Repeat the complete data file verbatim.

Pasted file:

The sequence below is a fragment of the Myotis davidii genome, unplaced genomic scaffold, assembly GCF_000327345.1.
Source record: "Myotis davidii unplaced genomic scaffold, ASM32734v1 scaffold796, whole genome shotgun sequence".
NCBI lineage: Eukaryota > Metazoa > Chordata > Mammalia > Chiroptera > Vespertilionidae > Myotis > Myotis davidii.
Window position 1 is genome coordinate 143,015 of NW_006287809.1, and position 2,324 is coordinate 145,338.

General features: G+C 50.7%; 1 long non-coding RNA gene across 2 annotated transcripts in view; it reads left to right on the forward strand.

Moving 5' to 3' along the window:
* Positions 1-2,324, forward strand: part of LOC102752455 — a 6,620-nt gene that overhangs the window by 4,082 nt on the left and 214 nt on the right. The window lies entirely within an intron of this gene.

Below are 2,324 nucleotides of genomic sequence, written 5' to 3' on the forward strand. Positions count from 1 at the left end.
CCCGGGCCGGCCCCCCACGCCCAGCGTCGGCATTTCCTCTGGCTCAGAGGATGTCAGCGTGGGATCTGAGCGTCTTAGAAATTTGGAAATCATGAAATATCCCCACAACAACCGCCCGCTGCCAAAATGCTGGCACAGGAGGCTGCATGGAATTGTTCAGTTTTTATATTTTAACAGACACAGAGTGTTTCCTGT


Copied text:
The sequence below is a fragment of the Myotis davidii genome, unplaced genomic scaffold, assembly GCF_000327345.1.
Source record: "Myotis davidii unplaced genomic scaffold, ASM32734v1 scaffold796, whole genome shotgun sequence".
NCBI lineage: Eukaryota > Metazoa > Chordata > Mammalia > Chiroptera > Vespertilionidae > Myotis > Myotis davidii.
Window position 1 is genome coordinate 143,015 of NW_006287809.1, and position 2,324 is coordinate 145,338.

General features: G+C 50.7%; 1 long non-coding RNA gene across 2 annotated transcripts in view; it reads left to right on the forward strand.

Moving 5' to 3' along the window:
* Positions 1-2,324, forward strand: part of LOC102752455 — a 6,620-nt gene that overhangs the window by 4,082 nt on the left and 214 nt on the right. The window lies entirely within an intron of this gene.

Below are 2,324 nucleotides of genomic sequence, written 5' to 3' on the forward strand. Positions count from 1 at the left end.
CCCGGGCCGGCCCCCCACGCCCAGCGTCGGCATTTCCTCTGGCTCAGAGGATGTCAGCGTGGGATCTGAGCGTCTTAGAAATTTGGAAATCATGAAATATCCCCACAACAACCGCCCGCTGCCAAAATGCTGGCACAGGAGGCTGCATGGAATTGTTCAGTTTTTATATTTTAACAGACACAGAGTGTTTCCTGT